Nash’s story:

In 1916, Charles William Nash, President of General Motors, bought the Thomas B Jeffery Company and created the Nash brand.

The factory, located in Kenosha, released its first cars in 1917.

Nash quickly enjoyed significant success, producing not only cars but also 4×4 trucks, the “Nash Quad”, thousands of which served the Allies in World War I.

Charlie Nash is convinced that, to be successful, a car company must offer a range of cars ranging from the economy car to the top of the range.

Nash enjoyed great success in the 1920s.

The early 1930s is considered the heyday of the “classic” style car.

In 1932, Nash made a profit of one million dollars, and reached the same amount as General Motors, the only producer not to be in the red that year.

In the mid-1930s, the American automobile industry began to recover. Nash is one of the few surviving brands.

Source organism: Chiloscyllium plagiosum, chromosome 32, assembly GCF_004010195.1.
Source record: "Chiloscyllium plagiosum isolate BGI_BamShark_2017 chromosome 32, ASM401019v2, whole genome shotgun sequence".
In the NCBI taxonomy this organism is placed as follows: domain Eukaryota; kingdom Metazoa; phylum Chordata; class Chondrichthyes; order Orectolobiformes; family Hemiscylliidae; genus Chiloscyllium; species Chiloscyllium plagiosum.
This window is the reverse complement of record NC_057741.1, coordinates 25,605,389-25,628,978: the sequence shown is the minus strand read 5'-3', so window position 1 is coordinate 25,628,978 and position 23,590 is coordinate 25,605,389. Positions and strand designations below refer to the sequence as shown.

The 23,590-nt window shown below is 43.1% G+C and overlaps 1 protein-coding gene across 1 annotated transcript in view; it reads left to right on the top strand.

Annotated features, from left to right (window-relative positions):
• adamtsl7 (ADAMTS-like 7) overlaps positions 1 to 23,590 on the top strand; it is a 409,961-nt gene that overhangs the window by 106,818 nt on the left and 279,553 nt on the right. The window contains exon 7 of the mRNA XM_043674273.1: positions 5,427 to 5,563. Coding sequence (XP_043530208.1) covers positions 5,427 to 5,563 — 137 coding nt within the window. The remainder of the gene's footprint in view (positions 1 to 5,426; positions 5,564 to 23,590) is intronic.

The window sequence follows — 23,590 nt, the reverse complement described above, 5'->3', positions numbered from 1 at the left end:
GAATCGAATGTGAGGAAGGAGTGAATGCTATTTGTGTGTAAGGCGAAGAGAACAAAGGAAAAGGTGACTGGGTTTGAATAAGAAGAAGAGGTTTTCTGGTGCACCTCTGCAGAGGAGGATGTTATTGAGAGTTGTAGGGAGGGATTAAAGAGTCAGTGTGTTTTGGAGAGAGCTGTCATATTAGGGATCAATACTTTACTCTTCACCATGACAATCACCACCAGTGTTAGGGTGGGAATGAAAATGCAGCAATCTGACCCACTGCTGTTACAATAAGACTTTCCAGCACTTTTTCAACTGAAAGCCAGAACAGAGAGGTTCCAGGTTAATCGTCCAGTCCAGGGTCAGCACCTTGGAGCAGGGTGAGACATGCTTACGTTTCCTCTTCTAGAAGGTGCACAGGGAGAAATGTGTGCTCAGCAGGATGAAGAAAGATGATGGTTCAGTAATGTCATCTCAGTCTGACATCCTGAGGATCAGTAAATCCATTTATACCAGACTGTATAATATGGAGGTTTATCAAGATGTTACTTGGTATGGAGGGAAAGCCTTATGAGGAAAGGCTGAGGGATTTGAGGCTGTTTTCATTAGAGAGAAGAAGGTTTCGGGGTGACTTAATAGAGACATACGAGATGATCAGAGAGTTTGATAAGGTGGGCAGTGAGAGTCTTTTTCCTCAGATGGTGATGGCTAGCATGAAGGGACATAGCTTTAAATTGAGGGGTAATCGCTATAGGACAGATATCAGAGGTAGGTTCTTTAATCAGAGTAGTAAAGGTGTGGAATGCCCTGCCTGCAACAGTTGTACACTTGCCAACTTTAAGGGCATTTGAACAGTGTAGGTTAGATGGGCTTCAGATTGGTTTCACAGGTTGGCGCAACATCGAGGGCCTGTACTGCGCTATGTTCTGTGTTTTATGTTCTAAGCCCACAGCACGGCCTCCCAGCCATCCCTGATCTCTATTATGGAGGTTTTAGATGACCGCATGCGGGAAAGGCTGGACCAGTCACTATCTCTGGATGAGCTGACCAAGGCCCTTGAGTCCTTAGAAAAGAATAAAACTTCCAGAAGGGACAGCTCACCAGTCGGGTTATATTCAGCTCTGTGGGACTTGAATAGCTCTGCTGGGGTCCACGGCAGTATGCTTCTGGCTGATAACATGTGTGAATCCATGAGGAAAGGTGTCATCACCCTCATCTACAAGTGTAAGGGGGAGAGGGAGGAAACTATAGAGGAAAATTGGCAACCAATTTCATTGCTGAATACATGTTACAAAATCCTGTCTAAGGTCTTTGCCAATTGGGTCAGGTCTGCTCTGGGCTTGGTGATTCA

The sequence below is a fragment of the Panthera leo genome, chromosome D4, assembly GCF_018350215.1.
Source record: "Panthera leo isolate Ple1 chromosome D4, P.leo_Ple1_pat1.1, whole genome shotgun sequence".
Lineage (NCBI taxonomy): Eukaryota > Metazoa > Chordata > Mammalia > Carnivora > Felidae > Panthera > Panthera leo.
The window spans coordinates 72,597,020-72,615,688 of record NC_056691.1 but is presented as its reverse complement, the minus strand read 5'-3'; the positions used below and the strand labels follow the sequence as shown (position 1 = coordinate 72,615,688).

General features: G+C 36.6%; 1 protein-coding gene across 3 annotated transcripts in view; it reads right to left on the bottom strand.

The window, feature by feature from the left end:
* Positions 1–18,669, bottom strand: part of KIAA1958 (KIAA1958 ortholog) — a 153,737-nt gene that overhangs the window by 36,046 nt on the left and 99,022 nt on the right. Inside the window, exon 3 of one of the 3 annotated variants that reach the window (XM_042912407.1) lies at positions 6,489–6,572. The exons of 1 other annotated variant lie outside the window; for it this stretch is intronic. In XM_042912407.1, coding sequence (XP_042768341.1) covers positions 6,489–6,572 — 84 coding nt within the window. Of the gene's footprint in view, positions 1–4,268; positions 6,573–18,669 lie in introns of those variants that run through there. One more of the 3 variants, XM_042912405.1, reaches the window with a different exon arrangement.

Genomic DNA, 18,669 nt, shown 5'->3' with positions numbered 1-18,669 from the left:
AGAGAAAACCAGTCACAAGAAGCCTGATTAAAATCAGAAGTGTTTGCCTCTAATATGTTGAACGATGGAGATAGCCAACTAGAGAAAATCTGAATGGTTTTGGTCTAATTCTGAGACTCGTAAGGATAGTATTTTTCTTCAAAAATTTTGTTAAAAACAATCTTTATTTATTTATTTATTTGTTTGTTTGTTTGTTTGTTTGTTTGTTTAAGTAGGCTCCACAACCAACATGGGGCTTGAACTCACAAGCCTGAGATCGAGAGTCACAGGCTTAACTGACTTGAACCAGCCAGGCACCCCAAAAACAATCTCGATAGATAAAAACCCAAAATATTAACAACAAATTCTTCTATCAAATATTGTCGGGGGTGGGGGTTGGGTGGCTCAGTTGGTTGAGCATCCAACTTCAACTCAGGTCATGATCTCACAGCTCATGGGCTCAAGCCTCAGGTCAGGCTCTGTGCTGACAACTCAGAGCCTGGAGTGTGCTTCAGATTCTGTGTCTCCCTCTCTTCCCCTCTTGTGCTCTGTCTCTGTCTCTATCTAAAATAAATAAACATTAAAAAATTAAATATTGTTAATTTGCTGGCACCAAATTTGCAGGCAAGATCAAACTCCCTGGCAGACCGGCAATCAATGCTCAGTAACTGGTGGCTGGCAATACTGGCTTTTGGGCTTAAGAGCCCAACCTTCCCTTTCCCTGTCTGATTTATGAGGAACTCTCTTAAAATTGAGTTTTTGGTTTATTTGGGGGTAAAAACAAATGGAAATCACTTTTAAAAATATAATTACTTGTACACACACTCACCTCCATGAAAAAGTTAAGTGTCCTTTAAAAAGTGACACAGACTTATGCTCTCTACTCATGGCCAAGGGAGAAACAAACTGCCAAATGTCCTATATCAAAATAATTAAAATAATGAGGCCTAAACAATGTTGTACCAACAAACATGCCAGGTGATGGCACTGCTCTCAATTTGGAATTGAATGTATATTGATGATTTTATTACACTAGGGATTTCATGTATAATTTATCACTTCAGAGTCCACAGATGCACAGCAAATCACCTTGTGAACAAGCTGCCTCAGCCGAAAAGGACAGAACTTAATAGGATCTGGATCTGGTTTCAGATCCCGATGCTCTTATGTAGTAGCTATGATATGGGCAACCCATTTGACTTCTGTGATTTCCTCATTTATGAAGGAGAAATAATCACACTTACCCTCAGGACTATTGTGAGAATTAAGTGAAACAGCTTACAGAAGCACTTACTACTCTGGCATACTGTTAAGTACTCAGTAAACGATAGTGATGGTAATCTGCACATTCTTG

The post-war period is a period of great prosperity for industry, distorted by the shortage caused by the war. But the end of independent brands is already foreseeable.

Charlie Nash died in 1947, bequeathing the role of President to Georges Masson. Thanks to him, the Nash company operated until 1957, and after buying Hudson in 1954, (renamed American Motor), continued to have great success with the Rambler brand and later with Jeep, until it was taken over by Chrysler in 1986. The brand is now owned by Fiat, which bought Chrysler a few years ago.